DONALD Trump was labelled a “fascist” by MPs yesterday, after he attacked Theresa May and doubled down on his support for the neo-Nazi Britain First.

The parliamentarians were furious at the US leader’s decision to share videos from the far-right hate group with his 40 million Twitter followers.

That first flurry of anti-Muslim missives earned the half-Scottish tycoon a rebuke from May, who said it was “wrong for the President to have done this”.

A petulant Trump then lashed out overnight by tweeting: “Theresa @theresamay, don’t focus on me, focus on the destructive Radical Islamic Terrorism that is taking place within the United Kingdom. We are doing just fine!”

However, @theresamay isn’t the Prime Minister’s username on Twitter, meaning initially Trump sent the warning to a 41-year-old mum from Bognor Regis called Theresa May Scrivener.

He deleted that tweet 15 minutes later, resending to the Prime Minister’s official @theresa_may account.

In unprecedented scenes in Parliament, MPs from across the House berated the US Commander-in-Chief.

During an urgent question to the Home Secretary on Britain First and the President’s dissemination of their videos to his millions of followers, MPs called Trump “stupid”, “racist,” and “incompetent”.

Some of the politicians called for him to be banned from entering the UK, others called for him to be arrested for inciting hate crimes if he ever did visit Britain. Almost all of them called for the government to withdraw it’s offer of an official state visit.

Labour’s Diane Abbot said the videos Trump shared were “offensive not just to British people of Muslim heritage and British people of black and minority ethnic heritage, but to all decent British people. It is also an attack on the values of this country.”

The SNP’s Stuart McDonald asked why the Tories weren’t cancelling the state visit.

“What does he actually need to say or tweet before the idea of a state visit is ditched once and for all?” the MP asked.

Dennis Skinner said it is clear, “on the basis of what we already know about this fascist President, that mere words are not enough.” He added: “Action is needed. Three times the Home Secretary has been asked by Opposition members to cancel the state visit. Action is needed now, not a slap on the wrist. Cancel the state visit.”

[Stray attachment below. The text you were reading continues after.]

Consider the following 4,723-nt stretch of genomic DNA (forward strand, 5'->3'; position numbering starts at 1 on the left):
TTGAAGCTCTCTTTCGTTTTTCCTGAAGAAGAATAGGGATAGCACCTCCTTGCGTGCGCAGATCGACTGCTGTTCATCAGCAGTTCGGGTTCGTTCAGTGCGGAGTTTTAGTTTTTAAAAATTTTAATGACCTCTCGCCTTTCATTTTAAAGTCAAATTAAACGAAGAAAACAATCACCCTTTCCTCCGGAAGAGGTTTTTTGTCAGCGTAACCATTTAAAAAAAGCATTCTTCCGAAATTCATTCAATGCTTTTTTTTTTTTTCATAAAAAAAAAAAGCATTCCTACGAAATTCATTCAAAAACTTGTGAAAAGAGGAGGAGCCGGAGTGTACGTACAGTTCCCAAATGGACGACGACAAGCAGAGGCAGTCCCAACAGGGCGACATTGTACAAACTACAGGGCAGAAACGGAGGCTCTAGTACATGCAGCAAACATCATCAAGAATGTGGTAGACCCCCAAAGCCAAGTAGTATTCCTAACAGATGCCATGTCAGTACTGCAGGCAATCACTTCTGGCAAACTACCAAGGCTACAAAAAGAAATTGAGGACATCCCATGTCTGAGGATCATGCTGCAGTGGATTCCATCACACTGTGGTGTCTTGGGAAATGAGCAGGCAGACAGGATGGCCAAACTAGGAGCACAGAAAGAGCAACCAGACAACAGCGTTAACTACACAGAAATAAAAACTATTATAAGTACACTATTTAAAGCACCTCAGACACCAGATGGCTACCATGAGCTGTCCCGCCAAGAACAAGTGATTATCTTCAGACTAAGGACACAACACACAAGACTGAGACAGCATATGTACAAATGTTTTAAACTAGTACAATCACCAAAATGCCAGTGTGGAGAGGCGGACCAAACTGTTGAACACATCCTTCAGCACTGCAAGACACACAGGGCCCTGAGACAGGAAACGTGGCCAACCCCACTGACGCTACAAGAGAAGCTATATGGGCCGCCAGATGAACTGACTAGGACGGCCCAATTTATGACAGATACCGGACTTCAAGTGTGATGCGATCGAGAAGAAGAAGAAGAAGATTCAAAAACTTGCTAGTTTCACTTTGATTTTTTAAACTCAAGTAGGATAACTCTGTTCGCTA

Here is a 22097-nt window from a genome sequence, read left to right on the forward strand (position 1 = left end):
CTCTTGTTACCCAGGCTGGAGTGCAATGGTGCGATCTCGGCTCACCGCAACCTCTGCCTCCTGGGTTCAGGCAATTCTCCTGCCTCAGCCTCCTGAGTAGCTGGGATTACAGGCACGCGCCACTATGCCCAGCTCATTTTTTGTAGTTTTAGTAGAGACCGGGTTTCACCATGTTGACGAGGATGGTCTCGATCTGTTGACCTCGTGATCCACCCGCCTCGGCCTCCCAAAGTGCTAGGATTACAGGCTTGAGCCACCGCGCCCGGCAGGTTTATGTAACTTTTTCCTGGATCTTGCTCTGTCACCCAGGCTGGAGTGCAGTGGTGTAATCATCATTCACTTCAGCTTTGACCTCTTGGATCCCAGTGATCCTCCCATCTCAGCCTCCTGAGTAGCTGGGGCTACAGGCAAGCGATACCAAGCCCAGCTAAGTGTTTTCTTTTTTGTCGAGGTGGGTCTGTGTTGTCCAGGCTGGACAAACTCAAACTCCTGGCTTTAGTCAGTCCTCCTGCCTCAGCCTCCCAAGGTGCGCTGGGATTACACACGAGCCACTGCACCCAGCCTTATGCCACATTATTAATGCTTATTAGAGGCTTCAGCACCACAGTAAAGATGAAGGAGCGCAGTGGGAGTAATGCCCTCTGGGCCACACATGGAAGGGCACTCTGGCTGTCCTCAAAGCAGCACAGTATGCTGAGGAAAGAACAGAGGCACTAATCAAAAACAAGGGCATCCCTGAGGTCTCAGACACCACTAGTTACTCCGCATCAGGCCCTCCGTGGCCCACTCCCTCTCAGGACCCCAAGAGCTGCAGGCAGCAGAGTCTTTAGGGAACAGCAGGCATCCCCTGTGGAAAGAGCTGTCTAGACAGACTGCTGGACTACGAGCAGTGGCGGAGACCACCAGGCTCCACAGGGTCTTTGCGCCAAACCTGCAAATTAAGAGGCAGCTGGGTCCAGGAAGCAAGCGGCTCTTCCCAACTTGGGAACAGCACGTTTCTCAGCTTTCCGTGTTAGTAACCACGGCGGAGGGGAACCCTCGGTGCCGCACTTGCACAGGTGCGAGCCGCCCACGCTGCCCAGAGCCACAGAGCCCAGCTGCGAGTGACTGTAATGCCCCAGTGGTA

MP Chris Bryant said Trump knew exactly what he was doing, and the fact that he had not deleted the tweets was proof that he endorsed and embraced the politics of Britain First.

While Steven Doughy argued: “Let us also be clear – this is the President of the United States sharing with millions inflammatory and divisive content deliberately posted to sow hatred and division by, as the Home Secretary says, a convicted criminal who is facing further charges and who represents a vile fascist organisation seeking to spread hatred and violence in person and online. By sharing it, he is racist, incompetent or unthinking – or all three.”

East Renfrewshire Tory MP Paul Masterton said he was worried Trump’s behaviour would “undermine our important security and co-operation relationship with the United States.”

Quizzed about Trump’s tweets, May, who is on a three-day trip to the Middle East, said: “The fact that we work together does not mean that we’re afraid to say when we think the United States has got it wrong, and be very clear with them.

“And I’m very clear that retweeting from Britain First was the wrong thing to do.”

The videos shared by Trump were initially posted by Jayda Fransen, deputy leader of Britain First, who last month was charged in the UK with using “threatening, abusive or insulting words or behaviour”.

The first video was said to show a “Muslim migrant” purportedly attacking a Dutch man on crutches, but the Netherlands’ Embassy in the US said the attacker was neither Muslim nor a migrant.